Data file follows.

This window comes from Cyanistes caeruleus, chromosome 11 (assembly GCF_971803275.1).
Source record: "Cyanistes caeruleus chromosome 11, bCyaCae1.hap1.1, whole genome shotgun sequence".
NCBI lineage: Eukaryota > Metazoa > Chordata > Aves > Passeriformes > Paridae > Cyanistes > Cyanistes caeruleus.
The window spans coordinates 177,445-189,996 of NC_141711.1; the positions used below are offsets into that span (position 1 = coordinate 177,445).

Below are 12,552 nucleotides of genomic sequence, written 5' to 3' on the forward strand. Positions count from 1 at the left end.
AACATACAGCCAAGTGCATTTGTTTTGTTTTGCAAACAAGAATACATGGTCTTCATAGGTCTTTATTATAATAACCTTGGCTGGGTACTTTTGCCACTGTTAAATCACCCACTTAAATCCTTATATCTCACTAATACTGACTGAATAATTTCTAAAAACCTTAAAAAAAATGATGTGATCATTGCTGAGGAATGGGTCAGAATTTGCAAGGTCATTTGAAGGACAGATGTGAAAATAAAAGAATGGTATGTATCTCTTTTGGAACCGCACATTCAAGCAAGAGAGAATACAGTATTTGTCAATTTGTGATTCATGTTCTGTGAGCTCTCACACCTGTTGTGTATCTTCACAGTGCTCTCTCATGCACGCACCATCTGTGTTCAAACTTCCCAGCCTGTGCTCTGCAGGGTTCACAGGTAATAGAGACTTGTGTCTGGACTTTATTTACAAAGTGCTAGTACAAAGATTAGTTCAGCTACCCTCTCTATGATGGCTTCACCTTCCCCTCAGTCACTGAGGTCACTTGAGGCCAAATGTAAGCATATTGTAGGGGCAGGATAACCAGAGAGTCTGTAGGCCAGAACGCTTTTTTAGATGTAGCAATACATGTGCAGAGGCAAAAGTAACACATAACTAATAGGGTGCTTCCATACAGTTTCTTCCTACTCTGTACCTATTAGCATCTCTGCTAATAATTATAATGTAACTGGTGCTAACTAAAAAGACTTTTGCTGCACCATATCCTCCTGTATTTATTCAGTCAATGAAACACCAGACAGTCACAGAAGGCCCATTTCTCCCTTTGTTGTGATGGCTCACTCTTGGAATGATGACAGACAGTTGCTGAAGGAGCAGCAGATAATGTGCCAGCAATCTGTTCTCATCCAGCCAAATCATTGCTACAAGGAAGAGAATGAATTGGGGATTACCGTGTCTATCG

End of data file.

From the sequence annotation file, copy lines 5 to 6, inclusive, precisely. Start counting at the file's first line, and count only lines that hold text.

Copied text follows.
Below are 12,552 nucleotides of genomic sequence, written 5' to 3' on the forward strand. Positions count from 1 at the left end.
AACATACAGCCAAGTGCATTTGTTTTGTTTTGCAAACAAGAATACATGGTCTTCATAGGTCTTTATTATAATAACCTTGGCTGGGTACTTTTGCCACTGTTAAATCACCCACTTAAATCCTTATATCTCACTAATACTGACTGAATAATTTCTAAAAACCTTAAAAAAAATGATGTGATCATTGCTGAGGAATGGGTCAGAATTTGCAAGGTCATTTGAAGGACAGATGTGAAAATAAAAGAATGGTATGTATCTCTTTTGGAACCGCACATTCAAGCAAGAGAGAATACAGTATTTGTCAATTTGTGATTCATGTTCTGTGAGCTCTCACACCTGTTGTGTATCTTCACAGTGCTCTCTCATGCACGCACCATCTGTGTTCAAACTTCCCAGCCTGTGCTCTGCAGGGTTCACAGGTAATAGAGACTTGTGTCTGGACTTTATTTACAAAGTGCTAGTACAAAGATTAGTTCAGCTACCCTCTCTATGATGGCTTCACCTTCCCCTCAGTCACTGAGGTCACTTGAGGCCAAATGTAAGCATATTGTAGGGGCAGGATAACCAGAGAGTCTGTAGGCCAGAACGCTTTTTTAGATGTAGCAATACATGTGCAGAGGCAAAAGTAACACATAACTAATAGGGTGCTTCCATACAGTTTCTTCCTACTCTGTACCTATTAGCATCTCTGCTAATAATTATAATGTAACTGGTGCTAACTAAAAAGACTTTTGCTGCACCATATCCTCCTGTATTTATTCAGTCAATGAAACACCAGACAGTCACAGAAGGCCCATTTCTCCCTTTGTTGTGATGGCTCACTCTTGGAATGATGACAGACAGTTGCTGAAGGAGCAGCAGATAATGTGCCAGCAATCTGTTCTCATCCAGCCAAATCATTGCTACAAGGAAGAGAATGAATTGGGGATTACCGTGTCTATCG